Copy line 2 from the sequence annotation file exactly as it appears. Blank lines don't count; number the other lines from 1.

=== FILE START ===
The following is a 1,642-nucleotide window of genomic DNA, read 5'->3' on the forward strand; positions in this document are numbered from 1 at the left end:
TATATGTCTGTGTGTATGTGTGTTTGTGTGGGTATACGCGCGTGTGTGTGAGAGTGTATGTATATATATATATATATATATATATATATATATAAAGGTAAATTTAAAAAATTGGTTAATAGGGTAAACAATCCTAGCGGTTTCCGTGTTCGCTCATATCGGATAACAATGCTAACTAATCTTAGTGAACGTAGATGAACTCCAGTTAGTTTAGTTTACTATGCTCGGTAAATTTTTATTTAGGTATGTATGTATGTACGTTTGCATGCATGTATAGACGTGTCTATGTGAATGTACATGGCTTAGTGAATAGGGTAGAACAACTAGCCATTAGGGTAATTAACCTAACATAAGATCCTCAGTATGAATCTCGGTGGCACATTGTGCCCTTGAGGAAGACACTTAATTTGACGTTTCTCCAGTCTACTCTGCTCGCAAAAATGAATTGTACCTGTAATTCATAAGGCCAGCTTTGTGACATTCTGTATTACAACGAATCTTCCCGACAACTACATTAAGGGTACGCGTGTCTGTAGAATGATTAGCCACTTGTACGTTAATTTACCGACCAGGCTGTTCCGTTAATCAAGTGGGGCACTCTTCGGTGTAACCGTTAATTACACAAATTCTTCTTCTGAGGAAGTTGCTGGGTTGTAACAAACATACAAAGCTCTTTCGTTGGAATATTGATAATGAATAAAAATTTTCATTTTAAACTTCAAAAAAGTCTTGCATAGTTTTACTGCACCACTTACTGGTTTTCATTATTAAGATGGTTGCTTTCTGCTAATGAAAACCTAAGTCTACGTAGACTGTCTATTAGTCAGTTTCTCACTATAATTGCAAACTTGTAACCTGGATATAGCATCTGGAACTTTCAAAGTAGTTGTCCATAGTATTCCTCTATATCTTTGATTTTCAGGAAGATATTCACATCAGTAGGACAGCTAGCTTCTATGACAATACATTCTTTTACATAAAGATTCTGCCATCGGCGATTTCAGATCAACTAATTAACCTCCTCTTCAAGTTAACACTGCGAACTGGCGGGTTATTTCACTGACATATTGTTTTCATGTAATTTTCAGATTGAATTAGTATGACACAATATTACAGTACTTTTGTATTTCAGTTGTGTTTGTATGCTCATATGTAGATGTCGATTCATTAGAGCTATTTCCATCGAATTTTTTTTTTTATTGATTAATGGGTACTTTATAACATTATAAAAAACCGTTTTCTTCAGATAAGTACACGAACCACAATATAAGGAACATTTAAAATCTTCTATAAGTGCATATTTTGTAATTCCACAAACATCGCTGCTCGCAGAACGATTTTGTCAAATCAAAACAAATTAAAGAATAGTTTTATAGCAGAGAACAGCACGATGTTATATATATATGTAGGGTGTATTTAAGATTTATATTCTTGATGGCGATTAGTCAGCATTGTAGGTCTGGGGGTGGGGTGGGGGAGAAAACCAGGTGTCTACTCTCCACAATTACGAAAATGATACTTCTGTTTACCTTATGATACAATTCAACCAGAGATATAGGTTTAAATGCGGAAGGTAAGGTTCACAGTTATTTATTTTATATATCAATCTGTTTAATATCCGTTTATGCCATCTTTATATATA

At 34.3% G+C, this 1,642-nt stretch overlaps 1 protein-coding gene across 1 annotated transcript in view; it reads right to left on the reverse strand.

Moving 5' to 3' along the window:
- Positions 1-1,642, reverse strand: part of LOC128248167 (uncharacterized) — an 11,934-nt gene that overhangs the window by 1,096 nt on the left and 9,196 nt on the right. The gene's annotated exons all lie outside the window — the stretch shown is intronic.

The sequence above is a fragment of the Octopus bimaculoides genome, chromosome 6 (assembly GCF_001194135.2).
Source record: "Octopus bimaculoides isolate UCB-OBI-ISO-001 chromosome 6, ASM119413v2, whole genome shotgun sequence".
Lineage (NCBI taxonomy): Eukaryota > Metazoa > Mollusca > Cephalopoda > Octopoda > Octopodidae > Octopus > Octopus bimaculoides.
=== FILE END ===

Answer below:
TATATGTCTGTGTGTATGTGTGTTTGTGTGGGTATACGCGCGTGTGTGTGAGAGTGTATGTATATATATATATATATATATATATATATATATAAAGGTAAATTTAAAAAATTGGTTAATAGGGTAAACAATCCTAGCGGTTTCCGTGTTCGCTCATATCGGATAACAATGCTAACTAATCTTAGTGAACGTAGATGAACTCCAGTTAGTTTAGTTTACTATGCTCGGTAAATTTTTATTTAGGTATGTATGTATGTACGTTTGCATGCATGTATAGACGTGTCTATGTGAATGTACATGGCTTAGTGAATAGGGTAGAACAACTAGCCATTAGGGTAATTAACCTAACATAAGATCCTCAGTATGAATCTCGGTGGCACATTGTGCCCTTGAGGAAGACACTTAATTTGACGTTTCTCCAGTCTACTCTGCTCGCAAAAATGAATTGTACCTGTAATTCATAAGGCCAGCTTTGTGACATTCTGTATTACAACGAATCTTCCCGACAACTACATTAAGGGTACGCGTGTCTGTAGAATGATTAGCCACTTGTACGTTAATTTACCGACCAGGCTGTTCCGTTAATCAAGTGGGGCACTCTTCGGTGTAACCGTTAATTACACAAATTCTTCTTCTGAGGAAGTTGCTGGGTTGTAACAAACATACAAAGCTCTTTCGTTGGAATATTGATAATGAATAAAAATTTTCATTTTAAACTTCAAAAAAGTCTTGCATAGTTTTACTGCACCACTTACTGGTTTTCATTATTAAGATGGTTGCTTTCTGCTAATGAAAACCTAAGTCTACGTAGACTGTCTATTAGTCAGTTTCTCACTATAATTGCAAACTTGTAACCTGGATATAGCATCTGGAACTTTCAAAGTAGTTGTCCATAGTATTCCTCTATATCTTTGATTTTCAGGAAGATATTCACATCAGTAGGACAGCTAGCTTCTATGACAATACATTCTTTTACATAAAGATTCTGCCATCGGCGATTTCAGATCAACTAATTAACCTCCTCTTCAAGTTAACACTGCGAACTGGCGGGTTATTTCACTGACATATTGTTTTCATGTAATTTTCAGATTGAATTAGTATGACACAATATTACAGTACTTTTGTATTTCAGTTGTGTTTGTATGCTCATATGTAGATGTCGATTCATTAGAGCTATTTCCATCGAATTTTTTTTTTTATTGATTAATGGGTACTTTATAACATTATAAAAAACCGTTTTCTTCAGATAAGTACACGAACCACAATATAAGGAACATTTAAAATCTTCTATAAGTGCATATTTTGTAATTCCACAAACATCGCTGCTCGCAGAACGATTTTGTCAAATCAAAACAAATTAAAGAATAGTTTTATAGCAGAGAACAGCACGATGTTATATATATATGTAGGGTGTATTTAAGATTTATATTCTTGATGGCGATTAGTCAGCATTGTAGGTCTGGGGGTGGGGTGGGGGAGAAAACCAGGTGTCTACTCTCCACAATTACGAAAATGATACTTCTGTTTACCTTATGATACAATTCAACCAGAGATATAGGTTTAAATGCGGAAGGTAAGGTTCACAGTTATTTATTTTATATATCAATCTGTTTAATATCCGTTTATGCCATCTTTATATATA